Welcome to another installment of Stuff My Kids Say. Life is full of daily struggle and it can be hard to stop for a moment and appreciate one’s blessings. Fortunately for me, my kids are good at pulling me back down to Earth. And, I realized this past weekend, so are their friends.
I think you’ll walk away feeling that life isn’t so tough when you’ve seen it from a child’s perspective.
This episode is brought to you by our weekend Scouts camping trip to Battleship Cove in Fall River, Massachusetts, where we spent the night on the battleship U.S.S. Massachusetts.
One of the challenges of hanging out on a battleship is that Duncan just wants to run around unencumbered by his old man. He likes to hang out with his older brother and his friends, who don’t always want to hang around with him. They are 10 and he’s 7. To a 10-year-old, it’s just not cool to let a 7-year-old hang out with you.
So off Sean goes with his buddies, Jack Dalton and Lukas Rouleau. Sean considers Lukas to be one of his best friends.
Describing Lukas’ value as a buddy, Sean says:
“The thing about Lukas is he turns every party into a war game.”
The three run off and Duncan goes to follow them when he’s pulled back by my hand on his jacket.
Annoyed, Duncan says, “I don’t understand why I can’t run around and why I have to hang out with you, Dad. The camp leaders did say ‘enjoy.’ You’re not my idea of enjoyment.”
He gets over it quickly enough, and we make our way to the top of the ship, where he settles into the captain’s chair on the bridge.
Then, in his moment of glory, Sean, Jack and Lukas appear. The three have been searching the ship for Nazis to kill. They look at Duncan and decide he’s one of the evildoers they’ve been looking for.
Jack puts his thumb and finger into the shape of a pistol and executes his Nazi catch at point-blank range. Satisfied, the older boys run off in search of more bad guys.
Duncan, looking like someone just pooped on his birthday cake, lets out a mournful protest.
“Daaaaad! Those morons shot me again!” he bellows.
I decide to help him get over it by crawling down to the lower decks. Somewhere along the way, he sees a repairman crouched into an opening in the wall, hand reaching for tools.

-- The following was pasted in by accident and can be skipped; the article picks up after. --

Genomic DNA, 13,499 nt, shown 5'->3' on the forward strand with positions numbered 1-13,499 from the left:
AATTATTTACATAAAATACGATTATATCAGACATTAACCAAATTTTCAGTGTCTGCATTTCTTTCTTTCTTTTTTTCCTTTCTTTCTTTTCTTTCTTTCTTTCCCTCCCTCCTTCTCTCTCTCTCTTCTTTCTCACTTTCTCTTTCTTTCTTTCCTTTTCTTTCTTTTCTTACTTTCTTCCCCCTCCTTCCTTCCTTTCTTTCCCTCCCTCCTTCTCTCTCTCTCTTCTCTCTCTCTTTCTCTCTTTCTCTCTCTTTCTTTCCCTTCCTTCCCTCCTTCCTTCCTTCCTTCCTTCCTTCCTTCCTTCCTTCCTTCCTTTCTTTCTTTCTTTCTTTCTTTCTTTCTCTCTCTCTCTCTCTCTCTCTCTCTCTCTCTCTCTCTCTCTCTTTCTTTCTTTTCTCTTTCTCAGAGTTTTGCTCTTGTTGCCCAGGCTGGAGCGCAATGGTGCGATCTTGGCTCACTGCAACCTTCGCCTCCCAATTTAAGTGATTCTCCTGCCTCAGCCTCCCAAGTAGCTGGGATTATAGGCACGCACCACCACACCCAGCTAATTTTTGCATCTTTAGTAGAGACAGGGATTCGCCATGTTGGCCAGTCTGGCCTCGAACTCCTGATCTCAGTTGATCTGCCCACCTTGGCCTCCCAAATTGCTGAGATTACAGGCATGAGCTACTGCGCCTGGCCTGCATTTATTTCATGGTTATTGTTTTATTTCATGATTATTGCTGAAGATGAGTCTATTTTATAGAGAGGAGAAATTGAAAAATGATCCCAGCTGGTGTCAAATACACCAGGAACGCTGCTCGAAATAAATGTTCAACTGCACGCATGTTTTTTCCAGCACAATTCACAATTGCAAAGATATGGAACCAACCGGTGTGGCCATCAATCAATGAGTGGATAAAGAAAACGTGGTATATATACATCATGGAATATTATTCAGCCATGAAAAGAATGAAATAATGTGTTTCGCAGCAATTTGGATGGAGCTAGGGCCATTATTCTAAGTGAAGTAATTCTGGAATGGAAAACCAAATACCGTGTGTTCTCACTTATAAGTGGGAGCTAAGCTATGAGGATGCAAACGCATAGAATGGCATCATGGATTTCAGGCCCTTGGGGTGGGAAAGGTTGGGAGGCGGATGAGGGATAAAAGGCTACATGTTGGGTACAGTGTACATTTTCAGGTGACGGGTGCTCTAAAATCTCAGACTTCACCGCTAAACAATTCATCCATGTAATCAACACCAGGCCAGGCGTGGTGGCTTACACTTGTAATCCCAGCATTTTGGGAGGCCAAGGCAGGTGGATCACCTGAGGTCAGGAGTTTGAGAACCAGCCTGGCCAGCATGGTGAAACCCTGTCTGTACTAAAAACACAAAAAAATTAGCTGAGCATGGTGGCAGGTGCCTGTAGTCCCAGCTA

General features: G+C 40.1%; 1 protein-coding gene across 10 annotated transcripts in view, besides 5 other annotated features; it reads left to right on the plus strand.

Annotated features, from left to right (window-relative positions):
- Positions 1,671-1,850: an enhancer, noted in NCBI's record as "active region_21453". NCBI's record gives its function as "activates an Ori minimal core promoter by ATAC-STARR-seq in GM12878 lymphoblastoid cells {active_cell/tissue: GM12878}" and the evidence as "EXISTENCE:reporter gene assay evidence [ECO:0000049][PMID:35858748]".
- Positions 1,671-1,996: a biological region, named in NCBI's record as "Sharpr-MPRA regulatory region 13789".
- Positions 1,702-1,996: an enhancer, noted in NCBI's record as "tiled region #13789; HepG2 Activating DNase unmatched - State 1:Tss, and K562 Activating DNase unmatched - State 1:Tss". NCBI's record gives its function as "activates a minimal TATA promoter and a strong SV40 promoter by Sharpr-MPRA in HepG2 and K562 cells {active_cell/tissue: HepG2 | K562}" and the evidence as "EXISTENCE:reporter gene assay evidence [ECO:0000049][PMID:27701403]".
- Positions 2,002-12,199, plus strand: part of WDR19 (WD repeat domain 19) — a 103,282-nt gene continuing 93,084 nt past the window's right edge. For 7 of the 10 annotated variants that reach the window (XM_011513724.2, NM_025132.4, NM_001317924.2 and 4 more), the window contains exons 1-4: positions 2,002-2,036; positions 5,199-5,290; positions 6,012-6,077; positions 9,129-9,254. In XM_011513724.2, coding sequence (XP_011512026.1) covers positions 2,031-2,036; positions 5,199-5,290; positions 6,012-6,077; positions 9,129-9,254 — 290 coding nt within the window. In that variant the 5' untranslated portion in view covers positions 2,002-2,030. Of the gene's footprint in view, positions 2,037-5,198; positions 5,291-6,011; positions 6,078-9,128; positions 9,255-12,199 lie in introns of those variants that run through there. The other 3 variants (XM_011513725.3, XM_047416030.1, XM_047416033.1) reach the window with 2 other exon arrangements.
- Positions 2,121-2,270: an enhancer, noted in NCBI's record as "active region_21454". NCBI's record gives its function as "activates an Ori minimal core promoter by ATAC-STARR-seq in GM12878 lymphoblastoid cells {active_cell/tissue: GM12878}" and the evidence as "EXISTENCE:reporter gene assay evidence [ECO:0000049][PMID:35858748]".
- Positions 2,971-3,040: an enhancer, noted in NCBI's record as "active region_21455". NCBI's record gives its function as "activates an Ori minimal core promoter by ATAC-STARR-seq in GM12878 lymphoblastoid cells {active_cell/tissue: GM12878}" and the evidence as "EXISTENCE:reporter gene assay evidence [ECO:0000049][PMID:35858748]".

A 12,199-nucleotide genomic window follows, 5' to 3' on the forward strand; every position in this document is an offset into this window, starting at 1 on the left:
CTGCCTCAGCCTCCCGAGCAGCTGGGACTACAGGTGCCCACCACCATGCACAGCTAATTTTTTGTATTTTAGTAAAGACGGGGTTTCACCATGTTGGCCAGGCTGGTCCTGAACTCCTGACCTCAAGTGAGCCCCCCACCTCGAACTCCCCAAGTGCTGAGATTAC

“Dad, why is he making repairs to the ship?” Duncan asks, adding, “He’s wasting his time. The war’s over.”
Later we reunite with the older boys. Lukas has been on this adventure before, and knows where the bombs are hidden. He warns his friends:
“No one should sleep in one of the bunks above Jack’s dad.” Something about wind.
Later, just after lights out, Lukas warns that there are additional wind problems.
“Guys, Jack’s gonna fart and we’re all gonna die,” he says in a matter-of-fact tone. I understand his concern. It’s pretty tight quarters with nowhere to escape from the random clouds of gas.
I don’t sleep a wink, but we all survive the night. Just after 6 on Sunday morning, we hurry back to Haverhill with the Dalton boys. Sean and Jack have to be at church by 8:30 because they’re both in the “Passion Play” at the children’s Mass.
We stop at Dunkin Donuts for coffee and breakfast. Jack asks for a coffee Coolata and is shot down. Sean says to me, “Dad, I’m going to need a lot of energy today. Can I have a Mountain Dew?”
Ten years old and he’s already relying on Mountain Dew. I shudder, then tell him no.
John Dalton, the other dad on this adventure, warns the kids not to get chocolate all over their faces, which would surely reveal the breakfast choice to Mrs. Dalton, who would be none too pleased.
I’m more stoic about the whole thing. Sean and Duncan never keep such things from their mom. They tell her they got doughnuts at the earliest opportunity, because they want her to know that they won.
The kids do a great job at Mass and we go home. A few hours later, the house is full of family for one of Sean’s two 10th birthday parties. Compared to the rest of the weekend, this is pretty tame.
At bedtime, I read Duncan a book about how to deal with your feelings when you’re angry. One page notes that it’s OK to get angry with God for life’s unfair twists, as long as you keep praying and get over the need to blame Him for everything.
Duncan says something stunningly insightful for a 7-year-old. Or, perhaps, he’s just proving again that kids have a clearer picture of the world than we grown-ups have:
“Dad, I don’t see how people could get mad at God,” he says.
“Why not?” I ask.
“Because while we’re all busy getting upset down here, we have no idea what God is doing up there.”
That’s probably the best way I’ve ever heard someone explain that God has a plan and we have no idea why things happen the way they do.
But Duncan is pretty certain about one thing God’s not doing up there:
“I know this much,” he says. “God’s not picking his nose, because he doesn’t like that.”